So immersed was the youthful prisoner in study, that he was not aware, until a slight exclamation was uttered by Wyat, of the entrance of the latter. He then arose, and gave him welcome.

Nothing material passed between them as long as the officer remained in the chamber, but on his departure Surrey observed laughingly to his friend, "And how doth my fair cousin, the Lady Anne Boleyn?"

"She has just ridden forth with the king, to hawk in the park," replied Wyat moodily. "For myself, l am ordered on a mission to France, but I could not depart without entreating your forgiveness for the jeopardy in which I have placed you. Would I could take your place."

"Do not heed me," replied Surrey; "I am well content with what has happened. Virgil and Homer, Dante and Petrarch, are the companions of my confinement; and in good sooth, I am glad to be alone. Amid the distractions of the court I could find little leisure for the muse."

"Your situation is, in many respects, enviable, Surrey," replied Wyat. "Disturbed by no jealous doubts and fears, you can beguile the tedious hours in the cultivation of your poetical tastes, or in study. Still, I must needs reproach myself with being the cause of your imprisonment."

"I repeat, you have done me a service," rejoined the earl."I would lay down my life for my fair cousin, Anne Boleyn, and I am glad to be able to prove the sincerity of my regard for you, Wyat. I applaud the king's judgment in sending you to France, and if you will be counselled by me, you will stay there long enough to forget her who now occasions you so much uneasiness."

"Will the Fair Geraldine be forgotten when the term of your imprisonment shall expire, my lord?" asked Wyat.

"Of a surety not," replied the earl.

"And yet, in less than two months I shall return from France," rejoined Wyat.

"Our cases are not alike," said Surrey. "The Lady Elizabeth Fitzgerald has plighted her troth to me."

"Anne Boleyn vowed eternal constancy to me," cried Wyat bitterly; "and you see how she kept her oath. The absent are always in danger; and few women are proof against ambition. Vanity -- vanity is the rock they split upon. May you never experience from Richmond the wrong I have experienced from his father."

"I have no fear," replied Surrey.

As he spoke, there was a slight noise in that part of the chamber which was buried in darkness.

"Have we a listener here?" cried Wyat, grasping his sword.

"Not unless it be a four-legged one from the dungeons beneath," replied Surrey. "But you were speaking of Richmond. He visited me this morning, and came to relate the particulars of a mysterious adventure that occurred to him last night."

And the earl proceeded to detail what had befallen the duke in the forest.

"A marvellous story, truly!" said Wyat, pondering upon the relation. "I will seek out the demon huntsman myself."

Again a noise similar to that heard a moment before resounded from the lower part of the room. Wyat immediately flew thither, and drawing his sword, searched about with its point, but ineffectually.

"It could not be fancy," he said; "and yet nothing is to be found."

"I do not like jesting about Herne the Hunter," remarked Surrey, "after what I myself have seen. In your present frame of mind I advise you not to hazard an interview with the fiend. He has power over the desperate."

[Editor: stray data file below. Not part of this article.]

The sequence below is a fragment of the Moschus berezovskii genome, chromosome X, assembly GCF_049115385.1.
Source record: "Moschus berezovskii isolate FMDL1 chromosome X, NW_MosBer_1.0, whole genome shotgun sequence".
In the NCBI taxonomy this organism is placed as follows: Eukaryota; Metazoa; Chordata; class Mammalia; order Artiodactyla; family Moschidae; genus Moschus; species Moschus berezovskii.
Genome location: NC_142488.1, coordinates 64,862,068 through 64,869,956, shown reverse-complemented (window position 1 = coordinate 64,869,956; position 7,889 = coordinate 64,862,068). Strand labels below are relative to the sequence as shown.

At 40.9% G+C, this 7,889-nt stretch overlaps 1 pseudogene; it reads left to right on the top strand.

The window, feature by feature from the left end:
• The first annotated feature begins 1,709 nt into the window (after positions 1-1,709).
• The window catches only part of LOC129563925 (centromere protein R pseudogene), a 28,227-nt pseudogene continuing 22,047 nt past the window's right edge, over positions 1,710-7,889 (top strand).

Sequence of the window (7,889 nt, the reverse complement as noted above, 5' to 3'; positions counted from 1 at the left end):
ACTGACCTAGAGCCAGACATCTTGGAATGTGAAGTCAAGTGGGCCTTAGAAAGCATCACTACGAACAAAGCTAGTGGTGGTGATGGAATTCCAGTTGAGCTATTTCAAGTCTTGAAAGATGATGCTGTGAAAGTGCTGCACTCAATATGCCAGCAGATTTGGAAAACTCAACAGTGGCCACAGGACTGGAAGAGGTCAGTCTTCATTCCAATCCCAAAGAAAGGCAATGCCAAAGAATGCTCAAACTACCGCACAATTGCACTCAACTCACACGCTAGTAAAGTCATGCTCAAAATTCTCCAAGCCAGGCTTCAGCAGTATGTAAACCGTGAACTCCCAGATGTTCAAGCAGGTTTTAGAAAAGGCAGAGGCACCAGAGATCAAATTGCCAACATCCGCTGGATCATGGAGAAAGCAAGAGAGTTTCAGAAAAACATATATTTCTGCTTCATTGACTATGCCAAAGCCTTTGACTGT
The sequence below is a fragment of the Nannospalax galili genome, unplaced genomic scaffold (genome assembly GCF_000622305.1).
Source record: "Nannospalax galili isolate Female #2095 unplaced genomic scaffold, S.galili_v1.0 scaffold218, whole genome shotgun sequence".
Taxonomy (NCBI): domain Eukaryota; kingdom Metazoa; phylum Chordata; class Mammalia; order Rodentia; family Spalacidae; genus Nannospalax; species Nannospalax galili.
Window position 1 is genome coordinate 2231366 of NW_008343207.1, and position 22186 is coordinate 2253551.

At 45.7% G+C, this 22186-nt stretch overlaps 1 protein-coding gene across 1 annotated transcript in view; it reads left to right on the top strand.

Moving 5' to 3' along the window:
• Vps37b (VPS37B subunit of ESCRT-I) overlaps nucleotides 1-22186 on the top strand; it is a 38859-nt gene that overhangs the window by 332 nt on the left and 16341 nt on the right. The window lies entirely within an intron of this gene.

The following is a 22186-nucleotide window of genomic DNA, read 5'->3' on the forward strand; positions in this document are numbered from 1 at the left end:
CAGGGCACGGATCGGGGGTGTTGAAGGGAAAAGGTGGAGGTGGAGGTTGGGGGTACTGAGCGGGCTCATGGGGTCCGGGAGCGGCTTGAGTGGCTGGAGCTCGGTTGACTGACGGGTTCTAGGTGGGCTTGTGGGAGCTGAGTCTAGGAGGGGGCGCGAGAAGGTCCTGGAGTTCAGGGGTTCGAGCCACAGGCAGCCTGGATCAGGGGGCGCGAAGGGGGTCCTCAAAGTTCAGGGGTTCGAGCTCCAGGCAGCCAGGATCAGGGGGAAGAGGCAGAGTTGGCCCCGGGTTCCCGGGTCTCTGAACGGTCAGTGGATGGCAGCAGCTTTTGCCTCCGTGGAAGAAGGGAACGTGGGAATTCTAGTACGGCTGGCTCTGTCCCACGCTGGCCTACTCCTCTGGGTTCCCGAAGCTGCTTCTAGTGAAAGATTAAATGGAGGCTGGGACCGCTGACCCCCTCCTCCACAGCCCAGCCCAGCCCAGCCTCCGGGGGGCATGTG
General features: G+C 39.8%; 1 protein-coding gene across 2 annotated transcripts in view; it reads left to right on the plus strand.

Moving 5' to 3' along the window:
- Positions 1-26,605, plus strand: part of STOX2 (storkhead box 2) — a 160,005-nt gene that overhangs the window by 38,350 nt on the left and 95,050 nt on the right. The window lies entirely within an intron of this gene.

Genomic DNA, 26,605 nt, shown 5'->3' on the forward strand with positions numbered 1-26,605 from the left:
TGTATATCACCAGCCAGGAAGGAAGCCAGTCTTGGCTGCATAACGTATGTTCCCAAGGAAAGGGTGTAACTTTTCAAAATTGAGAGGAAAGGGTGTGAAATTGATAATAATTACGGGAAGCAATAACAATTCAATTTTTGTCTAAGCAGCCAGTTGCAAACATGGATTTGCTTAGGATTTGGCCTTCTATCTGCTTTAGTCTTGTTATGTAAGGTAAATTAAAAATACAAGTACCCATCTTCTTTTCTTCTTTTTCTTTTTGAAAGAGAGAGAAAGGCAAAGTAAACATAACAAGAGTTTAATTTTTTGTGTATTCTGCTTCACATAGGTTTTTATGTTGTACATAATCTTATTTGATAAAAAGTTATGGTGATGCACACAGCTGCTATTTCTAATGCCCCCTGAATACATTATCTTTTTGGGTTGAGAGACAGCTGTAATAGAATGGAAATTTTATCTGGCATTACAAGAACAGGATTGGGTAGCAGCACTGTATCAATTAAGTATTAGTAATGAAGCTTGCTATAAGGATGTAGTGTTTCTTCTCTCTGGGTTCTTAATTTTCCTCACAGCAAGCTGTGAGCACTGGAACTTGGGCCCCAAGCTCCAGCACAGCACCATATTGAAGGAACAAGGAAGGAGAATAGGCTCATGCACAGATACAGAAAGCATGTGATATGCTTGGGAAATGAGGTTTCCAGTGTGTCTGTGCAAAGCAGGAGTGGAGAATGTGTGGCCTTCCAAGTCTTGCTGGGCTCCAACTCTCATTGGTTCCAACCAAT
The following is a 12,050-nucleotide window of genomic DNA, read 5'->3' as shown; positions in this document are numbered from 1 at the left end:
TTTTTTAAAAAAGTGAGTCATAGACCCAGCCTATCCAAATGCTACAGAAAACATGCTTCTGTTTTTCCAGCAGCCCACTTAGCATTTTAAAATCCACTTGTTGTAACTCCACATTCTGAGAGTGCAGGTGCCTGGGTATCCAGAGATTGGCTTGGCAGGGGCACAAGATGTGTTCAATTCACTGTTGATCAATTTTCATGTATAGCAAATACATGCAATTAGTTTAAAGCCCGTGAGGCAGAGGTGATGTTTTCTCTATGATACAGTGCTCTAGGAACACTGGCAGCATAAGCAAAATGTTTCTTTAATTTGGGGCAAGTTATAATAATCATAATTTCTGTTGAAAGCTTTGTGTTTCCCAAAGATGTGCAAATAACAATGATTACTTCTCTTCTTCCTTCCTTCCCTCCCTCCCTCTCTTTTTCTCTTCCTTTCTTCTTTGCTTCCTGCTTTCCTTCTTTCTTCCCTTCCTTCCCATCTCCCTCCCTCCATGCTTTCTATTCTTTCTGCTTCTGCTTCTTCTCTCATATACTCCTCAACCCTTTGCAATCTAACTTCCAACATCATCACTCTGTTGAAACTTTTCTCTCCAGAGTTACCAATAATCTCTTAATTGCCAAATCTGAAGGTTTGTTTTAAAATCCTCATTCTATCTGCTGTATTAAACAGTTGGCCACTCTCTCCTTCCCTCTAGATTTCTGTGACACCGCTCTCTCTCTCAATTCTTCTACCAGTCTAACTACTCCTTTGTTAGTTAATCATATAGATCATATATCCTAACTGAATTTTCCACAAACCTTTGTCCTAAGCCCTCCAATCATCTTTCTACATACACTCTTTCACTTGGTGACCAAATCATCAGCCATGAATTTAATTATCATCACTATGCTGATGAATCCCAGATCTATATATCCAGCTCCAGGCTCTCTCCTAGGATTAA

Wyat returned no answer. He seemed lost in gloomy thought, and soon afterwards took his leave.

On returning to his lodgings, he summoned his attendants, and ordered them to proceed to Kingston, adding that he would join them there early the next morning. One of them, an old serving-man, noticing the exceeding haggardness of his looks, endeavoured to persuade him to go with them; but Wyat, with a harshness totally unlike his customary manner, which was gracious and kindly in the extreme, peremptorily refused.

"You look very ill, Sir Thomas," said the old servant; "worse than I ever remember seeing you. Listen to my counsel, I beseech you. Plead ill health with the king in excuse of your mission to France, and retire for some months to recruit your strength and spirits at Allington."

"Tush, Adam Twisden! I am well enough," exclaimed Wyat impatiently. "Go and prepare my mails."

"My dear, dear master," cried old Adam, bending the knee before him, and pressing his hand to his lips; "something tells me that if I leave you now I shall never see you again. There is a paleness in your cheek, and a fire in your eye, such as I never before observed in you, or in mortal man. I tremble to say it, but you look like one possessed by the fiend. Forgive my boldness, sir. I speak from affection and duty. I was serving-man to your father, good Sir Henry Wyat, before you, and I love you as a son, while I honour you as a master. I have heard that there are evil beings in the forest -- nay, even within the castle -- who lure men to perdition by promising to accomplish their wicked desires. I trust no such being has crossed your path."

"Make yourself easy, good Adam," replied Wyat; "no fiend has tempted me."

"Swear it, sir," cried the old man eagerly -- " swear it by the Holy Trinity."

"By the Holy Trinity, I swear it! " replied Wyat.

As the words were uttered, the door behind the arras was suddenly shut with violence.

"Curses on you, villain! you have left the door open," cried Wyat fiercely. "Our conversation has been overheard."

" I will soon see by whom," cried Adam, springing to his feet, and rushing towards the door, which opened upon a long corridor.

"Well!" cried Wyat, as Adam returned the next moment, with cheeks almost as white as his own -- " was it the cardinal?"

"It was the devil, I believe!" replied the old man. "I could see no one."

"It would not require supernatural power to retreat into an adjoining chamber!" replied Wyat, affecting an incredulity he was far from feeling.